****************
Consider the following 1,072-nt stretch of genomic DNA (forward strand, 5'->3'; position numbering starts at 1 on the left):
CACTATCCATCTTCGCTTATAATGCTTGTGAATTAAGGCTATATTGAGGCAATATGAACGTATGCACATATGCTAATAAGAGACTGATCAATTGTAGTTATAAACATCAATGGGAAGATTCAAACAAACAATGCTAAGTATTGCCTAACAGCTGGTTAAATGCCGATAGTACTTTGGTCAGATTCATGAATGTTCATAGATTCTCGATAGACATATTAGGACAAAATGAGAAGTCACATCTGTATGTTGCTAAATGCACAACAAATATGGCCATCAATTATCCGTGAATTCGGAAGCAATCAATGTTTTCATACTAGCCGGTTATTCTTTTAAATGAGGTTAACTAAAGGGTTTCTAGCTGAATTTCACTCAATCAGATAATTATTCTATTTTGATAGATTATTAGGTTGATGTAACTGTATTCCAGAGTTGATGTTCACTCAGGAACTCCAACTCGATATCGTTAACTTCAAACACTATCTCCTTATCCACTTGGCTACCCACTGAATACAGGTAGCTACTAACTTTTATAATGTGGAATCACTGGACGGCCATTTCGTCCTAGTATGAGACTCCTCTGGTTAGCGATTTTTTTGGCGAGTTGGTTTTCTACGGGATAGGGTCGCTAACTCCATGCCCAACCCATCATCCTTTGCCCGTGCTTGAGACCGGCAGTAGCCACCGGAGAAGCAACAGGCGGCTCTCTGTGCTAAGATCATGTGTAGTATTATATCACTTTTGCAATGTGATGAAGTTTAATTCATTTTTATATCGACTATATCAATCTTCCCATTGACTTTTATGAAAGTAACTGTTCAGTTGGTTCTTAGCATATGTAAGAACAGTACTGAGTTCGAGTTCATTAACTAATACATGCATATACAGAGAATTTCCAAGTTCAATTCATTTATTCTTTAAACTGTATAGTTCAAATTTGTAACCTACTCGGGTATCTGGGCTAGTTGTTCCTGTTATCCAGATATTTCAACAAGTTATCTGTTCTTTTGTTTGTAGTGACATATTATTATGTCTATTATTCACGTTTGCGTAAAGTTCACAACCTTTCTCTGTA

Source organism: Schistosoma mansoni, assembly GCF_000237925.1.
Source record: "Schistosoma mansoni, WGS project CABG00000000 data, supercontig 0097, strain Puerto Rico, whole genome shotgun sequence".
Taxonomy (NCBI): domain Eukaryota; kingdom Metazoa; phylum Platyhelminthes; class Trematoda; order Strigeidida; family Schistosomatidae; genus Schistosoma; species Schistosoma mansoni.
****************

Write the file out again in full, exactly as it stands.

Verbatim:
Consider the following 1,072-nt stretch of genomic DNA (forward strand, 5'->3'; position numbering starts at 1 on the left):
CACTATCCATCTTCGCTTATAATGCTTGTGAATTAAGGCTATATTGAGGCAATATGAACGTATGCACATATGCTAATAAGAGACTGATCAATTGTAGTTATAAACATCAATGGGAAGATTCAAACAAACAATGCTAAGTATTGCCTAACAGCTGGTTAAATGCCGATAGTACTTTGGTCAGATTCATGAATGTTCATAGATTCTCGATAGACATATTAGGACAAAATGAGAAGTCACATCTGTATGTTGCTAAATGCACAACAAATATGGCCATCAATTATCCGTGAATTCGGAAGCAATCAATGTTTTCATACTAGCCGGTTATTCTTTTAAATGAGGTTAACTAAAGGGTTTCTAGCTGAATTTCACTCAATCAGATAATTATTCTATTTTGATAGATTATTAGGTTGATGTAACTGTATTCCAGAGTTGATGTTCACTCAGGAACTCCAACTCGATATCGTTAACTTCAAACACTATCTCCTTATCCACTTGGCTACCCACTGAATACAGGTAGCTACTAACTTTTATAATGTGGAATCACTGGACGGCCATTTCGTCCTAGTATGAGACTCCTCTGGTTAGCGATTTTTTTGGCGAGTTGGTTTTCTACGGGATAGGGTCGCTAACTCCATGCCCAACCCATCATCCTTTGCCCGTGCTTGAGACCGGCAGTAGCCACCGGAGAAGCAACAGGCGGCTCTCTGTGCTAAGATCATGTGTAGTATTATATCACTTTTGCAATGTGATGAAGTTTAATTCATTTTTATATCGACTATATCAATCTTCCCATTGACTTTTATGAAAGTAACTGTTCAGTTGGTTCTTAGCATATGTAAGAACAGTACTGAGTTCGAGTTCATTAACTAATACATGCATATACAGAGAATTTCCAAGTTCAATTCATTTATTCTTTAAACTGTATAGTTCAAATTTGTAACCTACTCGGGTATCTGGGCTAGTTGTTCCTGTTATCCAGATATTTCAACAAGTTATCTGTTCTTTTGTTTGTAGTGACATATTATTATGTCTATTATTCACGTTTGCGTAAAGTTCACAACCTTTCTCTGTA

Source organism: Schistosoma mansoni, assembly GCF_000237925.1.
Source record: "Schistosoma mansoni, WGS project CABG00000000 data, supercontig 0097, strain Puerto Rico, whole genome shotgun sequence".
Taxonomy (NCBI): domain Eukaryota; kingdom Metazoa; phylum Platyhelminthes; class Trematoda; order Strigeidida; family Schistosomatidae; genus Schistosoma; species Schistosoma mansoni.